produced when both premises are universal
statements:
All whales are mammals.
No mammals are fish.
So, no whales are fish.
First, we identify each statement's
function in the syllogism. The conclusion is "no whales are
fish;" the subject term is "whales" and the predicate term is "fish."
This time, the premise that contains the conclusion's predicate term is the second
one, "No mammals are fish," so this is the major premise. But to
determine the syllogism's logical configuration, we need to consider the
statements according to the standard form—major premise, minor premise,
and conclusion, in that order.
No mammals are fish.
All whales are mammals.
So, no whales are fish.
The major premise is an E
statement; the minor premise has an A form; and the conclusion is
another E form. So this syllogism has mood EAE, and we'd expect the
diagrammed pattern to be different from the AII and EIO syllogisms we
diagrammed before. Let's see. The subject term is "whales,"
the predicate term is "fish," and the middle term is "mammals."
Since both premises are universal, let's just diagram them in order.
The major premise relates the
middle term "mammals" to the predicate term "fish," declaring them
mutually exclusive. So, we begin by shading out (in red) the
overlapping areas between the middle and predicate categories, to
mark this region as vacant.
The minor premise relates the
subject term "whales" to the middle term "mammals,"
with a claim that all
members of the category of whales are also in the category of mammals.
In other words, there are no whales that are not mammals. So, we
shade out (in blue) any areas of the subject category (whales) that
don't overlap the middle category (mammals).
From the completed diagram, we can visually observe
that the only potentially occupied area of the "whales" category (the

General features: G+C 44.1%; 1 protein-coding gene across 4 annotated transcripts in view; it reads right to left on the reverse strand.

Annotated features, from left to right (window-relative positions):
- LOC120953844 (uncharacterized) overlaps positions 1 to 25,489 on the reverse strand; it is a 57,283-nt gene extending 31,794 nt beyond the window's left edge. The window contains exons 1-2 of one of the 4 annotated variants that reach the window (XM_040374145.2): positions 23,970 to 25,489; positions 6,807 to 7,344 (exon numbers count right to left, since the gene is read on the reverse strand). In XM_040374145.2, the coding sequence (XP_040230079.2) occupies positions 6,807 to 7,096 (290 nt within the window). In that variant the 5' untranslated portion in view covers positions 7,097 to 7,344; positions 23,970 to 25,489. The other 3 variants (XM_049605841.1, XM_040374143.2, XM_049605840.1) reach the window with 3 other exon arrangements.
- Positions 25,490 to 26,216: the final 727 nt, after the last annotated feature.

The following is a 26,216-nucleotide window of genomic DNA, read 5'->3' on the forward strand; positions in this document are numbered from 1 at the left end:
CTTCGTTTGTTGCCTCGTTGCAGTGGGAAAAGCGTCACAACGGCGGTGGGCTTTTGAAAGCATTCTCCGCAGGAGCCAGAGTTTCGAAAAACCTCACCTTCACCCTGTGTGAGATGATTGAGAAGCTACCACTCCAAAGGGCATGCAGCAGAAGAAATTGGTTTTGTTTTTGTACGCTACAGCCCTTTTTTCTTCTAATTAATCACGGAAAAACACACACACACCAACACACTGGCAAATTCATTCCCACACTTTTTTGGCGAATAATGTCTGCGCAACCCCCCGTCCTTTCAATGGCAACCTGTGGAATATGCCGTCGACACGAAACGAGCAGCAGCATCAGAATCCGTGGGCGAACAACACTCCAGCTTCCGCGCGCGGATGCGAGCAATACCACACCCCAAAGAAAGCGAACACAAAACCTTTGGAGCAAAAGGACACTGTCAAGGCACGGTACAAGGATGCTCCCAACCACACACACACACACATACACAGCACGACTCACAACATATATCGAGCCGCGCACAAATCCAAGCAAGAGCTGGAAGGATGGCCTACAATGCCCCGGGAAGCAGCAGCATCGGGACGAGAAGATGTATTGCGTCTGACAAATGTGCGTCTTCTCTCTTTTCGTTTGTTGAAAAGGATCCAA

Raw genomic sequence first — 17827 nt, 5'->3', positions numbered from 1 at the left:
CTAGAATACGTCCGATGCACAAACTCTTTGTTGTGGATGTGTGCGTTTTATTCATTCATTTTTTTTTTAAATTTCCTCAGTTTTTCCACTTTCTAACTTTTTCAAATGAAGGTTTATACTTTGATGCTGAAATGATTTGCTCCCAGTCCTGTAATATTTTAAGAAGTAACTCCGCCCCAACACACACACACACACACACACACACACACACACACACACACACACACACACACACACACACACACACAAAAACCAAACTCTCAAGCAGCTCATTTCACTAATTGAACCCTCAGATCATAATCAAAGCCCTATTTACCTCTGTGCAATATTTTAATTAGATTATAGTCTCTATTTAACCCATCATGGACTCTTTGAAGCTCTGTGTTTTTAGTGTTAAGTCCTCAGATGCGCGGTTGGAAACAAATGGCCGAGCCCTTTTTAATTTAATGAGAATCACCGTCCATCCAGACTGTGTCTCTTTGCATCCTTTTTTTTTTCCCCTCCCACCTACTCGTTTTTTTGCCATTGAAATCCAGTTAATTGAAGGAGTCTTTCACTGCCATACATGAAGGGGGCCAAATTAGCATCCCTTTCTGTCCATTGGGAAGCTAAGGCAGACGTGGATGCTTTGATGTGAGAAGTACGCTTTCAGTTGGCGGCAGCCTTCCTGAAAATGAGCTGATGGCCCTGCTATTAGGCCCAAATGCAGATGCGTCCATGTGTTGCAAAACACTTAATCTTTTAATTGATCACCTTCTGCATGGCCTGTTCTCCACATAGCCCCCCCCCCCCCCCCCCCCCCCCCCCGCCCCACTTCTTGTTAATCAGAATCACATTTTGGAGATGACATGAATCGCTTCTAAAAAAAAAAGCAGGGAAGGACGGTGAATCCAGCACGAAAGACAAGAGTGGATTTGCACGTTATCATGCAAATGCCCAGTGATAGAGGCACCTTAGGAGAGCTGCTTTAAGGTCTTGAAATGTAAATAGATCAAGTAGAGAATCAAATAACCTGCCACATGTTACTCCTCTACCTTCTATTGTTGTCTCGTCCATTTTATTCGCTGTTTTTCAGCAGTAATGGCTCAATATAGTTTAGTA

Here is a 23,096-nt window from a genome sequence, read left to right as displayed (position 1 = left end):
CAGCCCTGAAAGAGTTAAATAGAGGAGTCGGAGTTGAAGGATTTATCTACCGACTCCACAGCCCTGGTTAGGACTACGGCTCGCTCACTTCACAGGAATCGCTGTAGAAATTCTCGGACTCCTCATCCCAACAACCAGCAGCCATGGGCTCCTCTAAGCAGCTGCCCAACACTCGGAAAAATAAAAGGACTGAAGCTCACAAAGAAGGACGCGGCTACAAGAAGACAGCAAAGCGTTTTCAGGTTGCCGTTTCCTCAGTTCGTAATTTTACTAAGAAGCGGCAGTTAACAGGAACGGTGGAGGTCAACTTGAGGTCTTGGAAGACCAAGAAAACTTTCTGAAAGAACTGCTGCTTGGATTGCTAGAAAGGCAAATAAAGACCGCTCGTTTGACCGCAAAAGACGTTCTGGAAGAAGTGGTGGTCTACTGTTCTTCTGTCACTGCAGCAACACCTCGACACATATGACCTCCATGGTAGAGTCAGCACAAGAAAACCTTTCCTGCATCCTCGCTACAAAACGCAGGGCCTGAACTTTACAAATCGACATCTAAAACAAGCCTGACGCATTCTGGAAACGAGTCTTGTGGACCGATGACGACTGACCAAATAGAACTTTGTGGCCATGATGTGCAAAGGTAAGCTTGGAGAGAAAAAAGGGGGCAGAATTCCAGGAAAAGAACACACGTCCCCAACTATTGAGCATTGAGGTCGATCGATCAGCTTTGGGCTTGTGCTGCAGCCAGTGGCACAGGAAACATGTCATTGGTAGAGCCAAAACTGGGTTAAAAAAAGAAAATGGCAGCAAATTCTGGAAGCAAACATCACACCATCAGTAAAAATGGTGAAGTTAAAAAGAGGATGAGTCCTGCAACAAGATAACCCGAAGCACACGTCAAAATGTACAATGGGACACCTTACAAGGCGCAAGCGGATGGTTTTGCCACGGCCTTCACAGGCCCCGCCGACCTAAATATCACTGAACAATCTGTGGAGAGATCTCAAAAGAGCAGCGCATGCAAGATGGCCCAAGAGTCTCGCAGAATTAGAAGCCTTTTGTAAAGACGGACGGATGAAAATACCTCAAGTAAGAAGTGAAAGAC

S circle) is the unshaded portion that overlaps the "mammals"
category (the M circle) but not the "fish" category (the P
circle). Since both of the premises of this syllogism are
universals, the only areas marked are those which are ruled out as
unoccupied.
Like most people, Aristotle would have reasoned
that, if there is such a thing as all whales, then surely some whales must exist in the remaining presumably
nonvacant portion of the S circle. But Venn, being a modern
thinker who accepts zero as a possible value for all, does
not make such an assumption. Lacking a clear stipulation that some whales exist, we
can't jump to the conclusion that there must be whales in the remaining portion of
the S circle.
But suppose that, besides the syllogism, we have
additional information that at least one whale exists. All whales
must occupy the S circle, and they can occupy only an unshaded,
nonempty area. There's only one area in the diagram that
satisfies both requirements: where the S (whales) circle overlaps
the M (mammals), but not the P (fish). So, that's where we place the X.
And indeed, this corresponds to the conclusion, "No whales are fish."
Other unshaded areas might or might not have things in them, but those
things are not whales.
HINT: If you find yourself
using lots of Venn diagrams as aids to thinking or communication,
consider creating a printable page of blank diagrams (rectangle and
circles only, with no shading or occupancy markings) to use as a handy
template. If you wish, you may use the following sample as a
prototype. Highlight and copy the entire contents of the box
below, and insert / paste it into a wordprocessor page, with margins
set to 0.5 inches (1.27 cm.). Then save the file, and print it to
use as a sketch sheet in your projects.
Subject:
____________________________________
S =
________________________________________
M = _______________________________________
P = ________________________________________
Valid? Yes / No (circle one)

Subject:
____________________________________
S =
________________________________________
M = _______________________________________
P = ________________________________________
Valid? Yes / No (circle one)

Subject:
____________________________________
S =
________________________________________
M = _______________________________________
P = ________________________________________
Valid? Yes / No (circle one)

Subject:
____________________________________
S =
________________________________________
M = _______________________________________
P = ________________________________________
Valid? Yes / No (circle one)